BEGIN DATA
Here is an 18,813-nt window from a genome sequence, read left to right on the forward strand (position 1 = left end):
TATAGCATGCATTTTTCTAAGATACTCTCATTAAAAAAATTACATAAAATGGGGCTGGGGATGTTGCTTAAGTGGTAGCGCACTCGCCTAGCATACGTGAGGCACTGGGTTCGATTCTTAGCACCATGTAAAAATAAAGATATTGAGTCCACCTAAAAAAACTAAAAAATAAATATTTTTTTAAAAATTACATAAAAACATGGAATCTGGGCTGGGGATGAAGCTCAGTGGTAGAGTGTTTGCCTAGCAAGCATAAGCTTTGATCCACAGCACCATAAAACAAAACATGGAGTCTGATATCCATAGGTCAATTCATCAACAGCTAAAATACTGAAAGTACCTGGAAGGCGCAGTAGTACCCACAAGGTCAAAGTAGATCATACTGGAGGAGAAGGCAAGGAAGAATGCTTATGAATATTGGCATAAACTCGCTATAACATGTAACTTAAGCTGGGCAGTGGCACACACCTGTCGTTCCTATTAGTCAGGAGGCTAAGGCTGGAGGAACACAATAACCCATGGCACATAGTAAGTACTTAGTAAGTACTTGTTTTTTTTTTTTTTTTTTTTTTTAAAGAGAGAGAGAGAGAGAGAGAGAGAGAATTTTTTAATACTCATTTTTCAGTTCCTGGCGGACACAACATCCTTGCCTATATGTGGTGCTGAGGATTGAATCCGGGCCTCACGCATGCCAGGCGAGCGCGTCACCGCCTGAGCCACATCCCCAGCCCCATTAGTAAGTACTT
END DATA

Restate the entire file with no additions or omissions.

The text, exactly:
Here is an 18,813-nt window from a genome sequence, read left to right on the forward strand (position 1 = left end):
TATAGCATGCATTTTTCTAAGATACTCTCATTAAAAAAATTACATAAAATGGGGCTGGGGATGTTGCTTAAGTGGTAGCGCACTCGCCTAGCATACGTGAGGCACTGGGTTCGATTCTTAGCACCATGTAAAAATAAAGATATTGAGTCCACCTAAAAAAACTAAAAAATAAATATTTTTTTAAAAATTACATAAAAACATGGAATCTGGGCTGGGGATGAAGCTCAGTGGTAGAGTGTTTGCCTAGCAAGCATAAGCTTTGATCCACAGCACCATAAAACAAAACATGGAGTCTGATATCCATAGGTCAATTCATCAACAGCTAAAATACTGAAAGTACCTGGAAGGCGCAGTAGTACCCACAAGGTCAAAGTAGATCATACTGGAGGAGAAGGCAAGGAAGAATGCTTATGAATATTGGCATAAACTCGCTATAACATGTAACTTAAGCTGGGCAGTGGCACACACCTGTCGTTCCTATTAGTCAGGAGGCTAAGGCTGGAGGAACACAATAACCCATGGCACATAGTAAGTACTTAGTAAGTACTTGTTTTTTTTTTTTTTTTTTTTTTTAAAGAGAGAGAGAGAGAGAGAGAGAGAGAATTTTTTAATACTCATTTTTCAGTTCCTGGCGGACACAACATCCTTGCCTATATGTGGTGCTGAGGATTGAATCCGGGCCTCACGCATGCCAGGCGAGCGCGTCACCGCCTGAGCCACATCCCCAGCCCCATTAGTAAGTACTT